Just down the road from my house is a legendary seafood joint called Nick’s. Aesthetically, and I say this with great affection, Nick’s is not much to look at. The building is constructed from whitewashed, concrete blocks, now decades old. The parking lot is often flooded with rainwater, and chickens roam about in the yard. The ceiling is too low for my liking, and the view of the surrounding bayou is obscured by windows a touch too dark.
So if you were driving by, uninformed and uninitiated regarding this establishment, you might think Nick’s to be some notorious hole-in-the-wall dive, and keep driving. That would be your incalculable loss. For three generations, the Nick family has been serving glorious local seafood, shucking the best Gulf Coast oysters, and slinging the coldest brew around. Trey and Jennifer Nick, the restaurateurs that now operate this roadside oasis, keep the parking lot flooded alright—flooded with cars. People just can’t stay away. This has a lot to do with the food, of course, but that’s not the main draw. The Nicks know how to make you feel welcome. They make you feel at home. And what the atmosphere lacks visually, it more than makes up for with sincere friendship.
The church could learn a few things from the Nick family. Their success is not the result of clever marketing, pumping thousands of dollars into publicity campaigns, or arguing that their food is better than some competitor down the street. No, the Gospel According to Nick’s is quite simple: Welcome people as friends, surround them with love, and then send them out satisfied, with joy in their heart and a good word to share on their lips.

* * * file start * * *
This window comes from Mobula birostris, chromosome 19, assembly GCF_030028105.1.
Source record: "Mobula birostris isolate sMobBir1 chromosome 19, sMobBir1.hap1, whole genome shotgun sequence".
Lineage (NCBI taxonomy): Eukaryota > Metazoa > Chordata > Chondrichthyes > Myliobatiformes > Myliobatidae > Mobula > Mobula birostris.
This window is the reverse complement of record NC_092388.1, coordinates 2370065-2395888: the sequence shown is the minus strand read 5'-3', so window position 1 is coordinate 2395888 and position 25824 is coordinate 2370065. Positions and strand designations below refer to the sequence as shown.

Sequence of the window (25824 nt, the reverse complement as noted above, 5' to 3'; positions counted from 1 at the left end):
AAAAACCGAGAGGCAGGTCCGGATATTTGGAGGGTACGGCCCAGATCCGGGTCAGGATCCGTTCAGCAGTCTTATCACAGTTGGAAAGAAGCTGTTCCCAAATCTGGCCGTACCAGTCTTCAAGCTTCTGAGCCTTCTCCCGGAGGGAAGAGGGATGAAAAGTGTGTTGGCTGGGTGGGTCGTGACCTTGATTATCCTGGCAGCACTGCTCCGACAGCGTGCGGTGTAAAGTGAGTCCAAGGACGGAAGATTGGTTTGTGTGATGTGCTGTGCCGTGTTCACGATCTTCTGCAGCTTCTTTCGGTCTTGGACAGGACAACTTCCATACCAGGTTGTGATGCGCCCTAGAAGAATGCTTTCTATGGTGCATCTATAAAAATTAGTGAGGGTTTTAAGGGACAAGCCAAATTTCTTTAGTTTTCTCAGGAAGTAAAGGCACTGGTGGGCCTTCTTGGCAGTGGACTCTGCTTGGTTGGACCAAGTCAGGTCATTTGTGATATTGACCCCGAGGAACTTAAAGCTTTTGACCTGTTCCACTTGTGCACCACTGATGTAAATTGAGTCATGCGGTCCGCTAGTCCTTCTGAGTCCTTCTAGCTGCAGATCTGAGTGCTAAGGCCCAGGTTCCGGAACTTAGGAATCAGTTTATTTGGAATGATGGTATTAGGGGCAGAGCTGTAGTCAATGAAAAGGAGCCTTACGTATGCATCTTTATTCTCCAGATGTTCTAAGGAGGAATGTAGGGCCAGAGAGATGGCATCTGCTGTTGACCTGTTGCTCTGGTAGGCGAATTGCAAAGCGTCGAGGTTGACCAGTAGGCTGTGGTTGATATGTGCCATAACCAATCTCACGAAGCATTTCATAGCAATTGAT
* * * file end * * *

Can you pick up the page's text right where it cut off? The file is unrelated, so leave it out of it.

In this day when “image is everything,” it’s easy for the church to cave in to prevailing corporate wisdom: Elegant buildings, comfortable parking lots, expertly executed marketing plans, Disney-ready children’s programs, and stage-practiced Sunday services. But like many folks, I would rather wade across a river in hip-boots to be with people who care about me, to be in that place “where everybody knows your name,” than to be treated like just another consumer through the turnstiles. We must care for people as unique, distinct individuals, and not as a means to padding our pews and our coffers. The Nicks are right. Treat people like family. Feed them well. And send them on their way with joy.
Ronnie McBrayer is the author of “Leaving Religion, Following Jesus.” He writes and speaks about life, faith, and Christ-centered spirituality. Visit his website at www.ronniemcbrayer.net.